The US Centers for Disease Control and Prevention declared that breastfeeding women need to get vaccinated. As of April 5, 2021, more than 77,000 V-Safe (V-safe is a smartphone-based tool that uses text messaging and web surveys to provide personalized health check-ins after you receive a COVID-19 vaccine) participants indicated they were pregnant at the time they received the COVID-19 vaccine. Evaluation of the qualitative data from the sample suggests that although many pregnant women reported side effects, these symptoms did not generally differ from the side effects experienced by other non-pregnant individuals: pain at the injection site, weakness, fever, and others. The vaccines did not seem to pose unusual health issues among the pregnant population.

The study, published in the American Journal of Obstetrics and Gynecology, looked at the effects of the vaccine on pregnant and lactating women. Antibodies were found in their umbilical cord blood and breastfeeding milk. The findings of the study suggest that the vaccine protects both the mother and the child.

The center also urges pregnant women to consult with a doctor before deciding to get vaccinated. Such consultation may help consider individual circumstances and understand potential risks. However, if a woman plans to become pregnant, vaccination cannot prevent her from doing so; no observed negative causation exists between pregnancy and vaccination. Christian M. Pettker, an MD and the director of obstetrics at New Haven Hospital in the United States, urges pregnant women not to avoid vaccines. The studies they conducted have shown that vaccination does not negatively affect pregnancy.

An advice for women planning to get pregnant, published on the official website of the British Government on June 14, states that there is no need to avoid pregnancy after receiving a COVID-19 vaccination. No evidence indicates that the vaccine causes infertility or reduces the chances of conceiving.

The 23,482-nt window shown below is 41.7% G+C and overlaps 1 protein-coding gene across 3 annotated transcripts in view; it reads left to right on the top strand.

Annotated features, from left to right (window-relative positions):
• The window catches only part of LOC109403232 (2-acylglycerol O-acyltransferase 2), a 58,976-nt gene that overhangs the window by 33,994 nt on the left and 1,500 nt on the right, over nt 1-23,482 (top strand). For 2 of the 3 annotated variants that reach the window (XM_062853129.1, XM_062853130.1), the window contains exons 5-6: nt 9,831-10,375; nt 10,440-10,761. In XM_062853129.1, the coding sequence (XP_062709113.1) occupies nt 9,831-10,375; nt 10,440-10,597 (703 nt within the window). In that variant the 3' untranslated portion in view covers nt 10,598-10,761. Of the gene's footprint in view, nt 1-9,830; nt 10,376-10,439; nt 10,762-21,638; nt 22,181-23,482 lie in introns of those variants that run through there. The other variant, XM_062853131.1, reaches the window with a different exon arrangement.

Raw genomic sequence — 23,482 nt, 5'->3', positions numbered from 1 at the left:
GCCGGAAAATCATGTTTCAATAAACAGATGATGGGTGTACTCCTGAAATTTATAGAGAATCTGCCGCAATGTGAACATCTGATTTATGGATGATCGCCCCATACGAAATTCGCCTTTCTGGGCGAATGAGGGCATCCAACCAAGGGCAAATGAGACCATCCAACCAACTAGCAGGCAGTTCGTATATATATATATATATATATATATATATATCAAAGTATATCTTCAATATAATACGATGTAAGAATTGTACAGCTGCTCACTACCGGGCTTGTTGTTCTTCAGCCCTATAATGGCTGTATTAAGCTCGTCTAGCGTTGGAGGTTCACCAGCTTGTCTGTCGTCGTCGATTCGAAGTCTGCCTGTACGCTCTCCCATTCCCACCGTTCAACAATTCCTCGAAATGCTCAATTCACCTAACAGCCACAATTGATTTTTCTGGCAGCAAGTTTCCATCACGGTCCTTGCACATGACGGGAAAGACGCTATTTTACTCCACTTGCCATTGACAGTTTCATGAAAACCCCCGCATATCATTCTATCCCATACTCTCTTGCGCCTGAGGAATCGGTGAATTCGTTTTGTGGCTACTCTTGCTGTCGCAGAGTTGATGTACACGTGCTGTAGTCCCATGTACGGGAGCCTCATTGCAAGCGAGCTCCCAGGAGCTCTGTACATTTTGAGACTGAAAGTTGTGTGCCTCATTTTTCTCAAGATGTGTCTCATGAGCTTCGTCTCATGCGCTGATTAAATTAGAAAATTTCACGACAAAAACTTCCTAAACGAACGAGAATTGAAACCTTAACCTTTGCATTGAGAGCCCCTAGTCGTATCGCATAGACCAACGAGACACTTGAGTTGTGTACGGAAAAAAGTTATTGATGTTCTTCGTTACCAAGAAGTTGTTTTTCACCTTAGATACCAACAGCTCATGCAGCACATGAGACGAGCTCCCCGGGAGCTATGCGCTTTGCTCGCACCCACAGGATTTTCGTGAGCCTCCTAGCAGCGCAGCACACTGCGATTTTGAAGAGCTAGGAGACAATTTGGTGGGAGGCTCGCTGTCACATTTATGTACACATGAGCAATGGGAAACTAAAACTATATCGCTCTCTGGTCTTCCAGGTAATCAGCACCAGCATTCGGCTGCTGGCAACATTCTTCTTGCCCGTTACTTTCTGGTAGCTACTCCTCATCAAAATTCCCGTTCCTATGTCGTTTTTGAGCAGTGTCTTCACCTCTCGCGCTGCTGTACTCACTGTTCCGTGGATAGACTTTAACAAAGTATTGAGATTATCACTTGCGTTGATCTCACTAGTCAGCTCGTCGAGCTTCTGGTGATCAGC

A study involving about 35,000 vaccinated pregnant women in the United States found no causation between the COVID-19 vaccine and damage inflicted upon the fetus.

Leyla Adamyan, an obstetrician-gynecologist at the National Medical Research Center of Obstetrics, Gynaecology and Perinatology named after Academician V.I. Kulakov, says that women planning to become pregnant who have concomitant diseases must be vaccinated. According to her, no vaccine can cause complications equivalent in severity to coronavirus infection. Moreover, if the mother is vaccinated, the fetus is also protected from the virus.

In an interview with TASS on June 26, Melita Vujnovic, a spokeswoman for the World Health Organization (WHO), said that women planning a pregnancy should not be afraid to receive a vaccination against the coronavirus.

"The system of vaccine development and the knowledge we have acquired in the field suffice it to say that any of the vaccines currently in production do not present the potential risk to affect pregnancy," she announced.

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This article was produced in partnership with Media Initiatives Center and is part of Facebook’s Fact-checking Programme. Given the rating, Facebook may impose different restrictions – click here for full information. For information on issuing a correction or to dispute a rating, please see here.